Niche and Rare Solid Tumors (Navigating Reimbursement and Maximizing Market Access) | Physician & Payer Forum | EU5 | 2015

A Survey of Medical Oncologists and Interviews with Payers in the EU5 Hepatocellular carcinoma (HCC), thyroid cancer, gastrointestinal stromal tumor (GIST), and neuroendocrine tumors (NETs) fall into the category of rare cancers as defined by the EMA—diseases with a prevalence of fewer than 5 cases out of a population of 10,000. Efficacious treatments are lacking for many rare or niche cancers, signifying a high level of unmet need and an opportunity for drug developers. Manufacturers can apply for orphan designation for emerging drugs for rare cancers, which if successful, may result in several financial incentives such as ten-year market exclusivity and reduced fees.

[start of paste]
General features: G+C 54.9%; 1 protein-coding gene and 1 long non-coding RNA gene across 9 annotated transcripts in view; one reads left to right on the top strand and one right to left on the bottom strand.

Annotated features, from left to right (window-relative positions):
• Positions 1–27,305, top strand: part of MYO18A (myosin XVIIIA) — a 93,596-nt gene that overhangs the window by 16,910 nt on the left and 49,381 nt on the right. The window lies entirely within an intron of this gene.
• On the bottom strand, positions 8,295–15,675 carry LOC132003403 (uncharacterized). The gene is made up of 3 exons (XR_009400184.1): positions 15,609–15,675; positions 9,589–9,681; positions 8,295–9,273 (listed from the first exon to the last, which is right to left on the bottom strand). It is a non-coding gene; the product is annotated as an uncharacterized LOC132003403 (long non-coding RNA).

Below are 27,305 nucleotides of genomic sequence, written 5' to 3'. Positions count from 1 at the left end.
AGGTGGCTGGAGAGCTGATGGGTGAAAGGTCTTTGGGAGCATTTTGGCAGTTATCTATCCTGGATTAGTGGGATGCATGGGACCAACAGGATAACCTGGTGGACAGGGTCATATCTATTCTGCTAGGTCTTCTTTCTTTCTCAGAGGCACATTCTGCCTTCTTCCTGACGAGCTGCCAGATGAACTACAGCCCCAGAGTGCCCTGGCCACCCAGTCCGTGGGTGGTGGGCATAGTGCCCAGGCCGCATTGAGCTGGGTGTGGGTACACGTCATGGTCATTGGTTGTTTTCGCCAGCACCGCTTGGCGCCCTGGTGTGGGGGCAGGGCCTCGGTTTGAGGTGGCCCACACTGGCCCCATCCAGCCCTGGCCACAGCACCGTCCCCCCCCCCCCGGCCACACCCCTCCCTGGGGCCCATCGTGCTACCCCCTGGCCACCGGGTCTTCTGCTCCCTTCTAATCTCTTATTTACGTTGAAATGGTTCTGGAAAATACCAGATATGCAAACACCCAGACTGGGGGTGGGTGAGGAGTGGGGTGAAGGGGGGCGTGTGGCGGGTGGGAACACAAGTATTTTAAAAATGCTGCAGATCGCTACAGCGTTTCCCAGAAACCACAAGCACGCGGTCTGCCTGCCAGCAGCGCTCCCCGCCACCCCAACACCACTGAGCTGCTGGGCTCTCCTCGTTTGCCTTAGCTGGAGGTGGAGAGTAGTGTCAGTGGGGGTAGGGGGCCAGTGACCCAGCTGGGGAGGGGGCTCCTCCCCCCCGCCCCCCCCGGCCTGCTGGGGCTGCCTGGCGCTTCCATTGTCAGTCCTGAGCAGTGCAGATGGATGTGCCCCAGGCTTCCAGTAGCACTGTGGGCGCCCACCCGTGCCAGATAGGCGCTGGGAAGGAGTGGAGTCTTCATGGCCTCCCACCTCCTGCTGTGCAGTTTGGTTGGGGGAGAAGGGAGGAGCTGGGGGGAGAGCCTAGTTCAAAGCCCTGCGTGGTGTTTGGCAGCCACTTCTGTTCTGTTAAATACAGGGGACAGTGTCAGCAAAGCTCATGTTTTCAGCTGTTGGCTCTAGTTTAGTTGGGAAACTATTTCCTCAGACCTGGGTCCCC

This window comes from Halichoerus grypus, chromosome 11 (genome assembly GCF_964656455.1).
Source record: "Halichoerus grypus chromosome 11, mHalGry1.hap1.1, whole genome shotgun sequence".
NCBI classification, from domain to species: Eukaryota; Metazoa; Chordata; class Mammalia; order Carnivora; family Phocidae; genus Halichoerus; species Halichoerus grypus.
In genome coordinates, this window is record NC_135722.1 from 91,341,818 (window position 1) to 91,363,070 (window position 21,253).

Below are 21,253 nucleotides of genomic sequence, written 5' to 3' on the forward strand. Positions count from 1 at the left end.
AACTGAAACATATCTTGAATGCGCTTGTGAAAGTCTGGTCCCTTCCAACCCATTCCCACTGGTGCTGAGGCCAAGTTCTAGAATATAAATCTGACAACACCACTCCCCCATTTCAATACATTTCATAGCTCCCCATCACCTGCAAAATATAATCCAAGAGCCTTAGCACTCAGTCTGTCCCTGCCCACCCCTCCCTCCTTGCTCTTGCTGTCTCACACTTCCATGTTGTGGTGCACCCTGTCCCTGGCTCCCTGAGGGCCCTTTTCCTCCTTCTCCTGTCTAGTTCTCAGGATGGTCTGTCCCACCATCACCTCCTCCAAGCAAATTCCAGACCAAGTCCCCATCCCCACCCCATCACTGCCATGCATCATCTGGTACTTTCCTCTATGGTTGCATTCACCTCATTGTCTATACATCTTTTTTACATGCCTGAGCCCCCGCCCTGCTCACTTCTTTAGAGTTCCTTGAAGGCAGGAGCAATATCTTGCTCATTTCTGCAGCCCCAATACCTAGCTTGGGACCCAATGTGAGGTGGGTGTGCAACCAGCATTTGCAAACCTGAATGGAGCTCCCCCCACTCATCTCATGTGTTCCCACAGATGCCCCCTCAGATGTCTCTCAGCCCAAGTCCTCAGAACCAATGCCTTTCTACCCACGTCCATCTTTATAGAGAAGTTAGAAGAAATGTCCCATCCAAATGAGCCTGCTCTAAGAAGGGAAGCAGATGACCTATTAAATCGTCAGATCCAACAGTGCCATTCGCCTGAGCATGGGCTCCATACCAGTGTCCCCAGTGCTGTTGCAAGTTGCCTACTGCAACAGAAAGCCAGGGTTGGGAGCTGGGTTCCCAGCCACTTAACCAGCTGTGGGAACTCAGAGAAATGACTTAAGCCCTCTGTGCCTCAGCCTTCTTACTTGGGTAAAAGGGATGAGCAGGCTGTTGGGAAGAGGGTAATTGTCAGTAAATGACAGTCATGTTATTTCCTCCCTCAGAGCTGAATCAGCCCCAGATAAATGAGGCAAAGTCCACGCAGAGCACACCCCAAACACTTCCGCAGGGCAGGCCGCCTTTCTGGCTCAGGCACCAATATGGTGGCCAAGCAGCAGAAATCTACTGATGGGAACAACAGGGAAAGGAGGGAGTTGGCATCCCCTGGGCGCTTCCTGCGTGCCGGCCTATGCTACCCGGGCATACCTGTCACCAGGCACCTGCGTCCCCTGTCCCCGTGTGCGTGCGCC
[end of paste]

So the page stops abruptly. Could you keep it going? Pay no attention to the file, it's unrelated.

Several premium-priced targeted agents have been approved in Europe for HCC, thyroid cancer, GIST, and NETs, and although many have the benefit of orphan drug designation, all are subject to prescribing and/or distribution guidelines and controls impacting uptake. Furthermore, regional variations in drug access, notably in Italy, Spain, and the UK, and delays between EMA drug approval and the completion of country-specific pricing and reimbursement negotiations further impact uptake. Developers of emerging therapies for niche and rare cancers should be mindful of the barriers and levers to market access for such therapies in the cost-constrained EU5.